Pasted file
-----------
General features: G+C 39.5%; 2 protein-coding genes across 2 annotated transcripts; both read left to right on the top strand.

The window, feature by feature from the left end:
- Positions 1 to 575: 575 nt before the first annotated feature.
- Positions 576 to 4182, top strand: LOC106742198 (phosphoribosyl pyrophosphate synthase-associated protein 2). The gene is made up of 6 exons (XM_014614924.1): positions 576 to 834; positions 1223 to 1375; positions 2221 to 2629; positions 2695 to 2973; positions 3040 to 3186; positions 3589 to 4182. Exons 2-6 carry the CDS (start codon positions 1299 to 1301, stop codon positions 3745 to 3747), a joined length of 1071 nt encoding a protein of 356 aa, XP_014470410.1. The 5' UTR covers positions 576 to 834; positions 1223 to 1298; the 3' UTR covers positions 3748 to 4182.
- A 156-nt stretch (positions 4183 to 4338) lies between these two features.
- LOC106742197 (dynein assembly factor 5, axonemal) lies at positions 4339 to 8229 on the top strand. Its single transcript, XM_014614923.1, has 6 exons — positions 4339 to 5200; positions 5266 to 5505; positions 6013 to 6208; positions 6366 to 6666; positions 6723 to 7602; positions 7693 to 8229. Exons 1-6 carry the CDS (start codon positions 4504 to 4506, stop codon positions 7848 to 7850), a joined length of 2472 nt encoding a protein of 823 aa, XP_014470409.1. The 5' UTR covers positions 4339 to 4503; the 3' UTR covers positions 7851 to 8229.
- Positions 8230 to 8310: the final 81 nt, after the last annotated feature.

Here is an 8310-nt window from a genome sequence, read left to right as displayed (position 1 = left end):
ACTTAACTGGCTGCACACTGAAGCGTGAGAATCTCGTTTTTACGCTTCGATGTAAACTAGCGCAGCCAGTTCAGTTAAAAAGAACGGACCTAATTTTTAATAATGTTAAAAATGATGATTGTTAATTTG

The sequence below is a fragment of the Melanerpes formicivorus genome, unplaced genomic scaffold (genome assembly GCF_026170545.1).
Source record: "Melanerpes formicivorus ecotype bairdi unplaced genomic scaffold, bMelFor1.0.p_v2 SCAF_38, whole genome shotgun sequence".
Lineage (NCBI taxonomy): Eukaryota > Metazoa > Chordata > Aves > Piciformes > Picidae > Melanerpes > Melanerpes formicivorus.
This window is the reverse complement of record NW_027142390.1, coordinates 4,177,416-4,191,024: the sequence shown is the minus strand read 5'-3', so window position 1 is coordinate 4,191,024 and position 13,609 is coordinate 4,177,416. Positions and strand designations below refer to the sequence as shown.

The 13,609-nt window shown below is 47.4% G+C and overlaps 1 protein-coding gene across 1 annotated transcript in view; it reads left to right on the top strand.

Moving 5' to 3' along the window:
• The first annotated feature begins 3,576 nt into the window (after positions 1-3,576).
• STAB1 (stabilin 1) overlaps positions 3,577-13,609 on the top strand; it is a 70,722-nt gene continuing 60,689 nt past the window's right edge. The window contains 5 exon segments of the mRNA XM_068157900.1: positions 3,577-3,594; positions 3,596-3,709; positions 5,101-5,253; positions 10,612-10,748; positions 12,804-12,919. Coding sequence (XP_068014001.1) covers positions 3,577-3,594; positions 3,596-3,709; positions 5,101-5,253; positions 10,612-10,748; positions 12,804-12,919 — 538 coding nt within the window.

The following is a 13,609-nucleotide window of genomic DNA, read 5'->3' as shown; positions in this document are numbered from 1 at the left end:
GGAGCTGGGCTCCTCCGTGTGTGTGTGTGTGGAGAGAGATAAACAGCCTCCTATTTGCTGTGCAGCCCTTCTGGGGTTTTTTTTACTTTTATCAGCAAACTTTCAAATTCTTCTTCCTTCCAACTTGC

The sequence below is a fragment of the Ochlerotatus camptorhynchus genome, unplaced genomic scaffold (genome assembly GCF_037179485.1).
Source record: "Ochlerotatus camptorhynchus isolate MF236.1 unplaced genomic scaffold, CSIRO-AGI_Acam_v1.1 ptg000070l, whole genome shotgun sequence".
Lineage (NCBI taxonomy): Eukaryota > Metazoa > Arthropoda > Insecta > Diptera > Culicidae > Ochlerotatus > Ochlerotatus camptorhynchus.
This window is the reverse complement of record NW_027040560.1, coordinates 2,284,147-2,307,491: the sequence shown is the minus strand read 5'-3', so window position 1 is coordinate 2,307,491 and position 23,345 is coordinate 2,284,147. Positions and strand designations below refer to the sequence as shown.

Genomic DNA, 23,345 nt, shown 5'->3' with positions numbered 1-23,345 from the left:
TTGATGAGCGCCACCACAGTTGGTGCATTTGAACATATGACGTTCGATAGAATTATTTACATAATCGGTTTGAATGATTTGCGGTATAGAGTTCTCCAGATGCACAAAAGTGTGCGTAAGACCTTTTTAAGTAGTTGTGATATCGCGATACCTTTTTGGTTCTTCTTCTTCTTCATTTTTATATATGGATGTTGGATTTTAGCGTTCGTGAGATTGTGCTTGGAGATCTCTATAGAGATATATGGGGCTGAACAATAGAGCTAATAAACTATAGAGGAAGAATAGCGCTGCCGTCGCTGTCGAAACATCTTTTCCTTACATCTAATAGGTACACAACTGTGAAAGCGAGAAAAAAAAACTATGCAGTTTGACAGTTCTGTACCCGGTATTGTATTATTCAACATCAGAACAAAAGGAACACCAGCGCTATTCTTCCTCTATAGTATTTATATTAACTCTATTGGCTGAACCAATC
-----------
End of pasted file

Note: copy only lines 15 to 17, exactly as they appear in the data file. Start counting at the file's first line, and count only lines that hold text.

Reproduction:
Moving 5' to 3' along the window:
• The first annotated feature begins 3,576 nt into the window (after positions 1-3,576).
• STAB1 (stabilin 1) overlaps positions 3,577-13,609 on the top strand; it is a 70,722-nt gene continuing 60,689 nt past the window's right edge. The window contains 5 exon segments of the mRNA XM_068157900.1: positions 3,577-3,594; positions 3,596-3,709; positions 5,101-5,253; positions 10,612-10,748; positions 12,804-12,919. Coding sequence (XP_068014001.1) covers positions 3,577-3,594; positions 3,596-3,709; positions 5,101-5,253; positions 10,612-10,748; positions 12,804-12,919 — 538 coding nt within the window.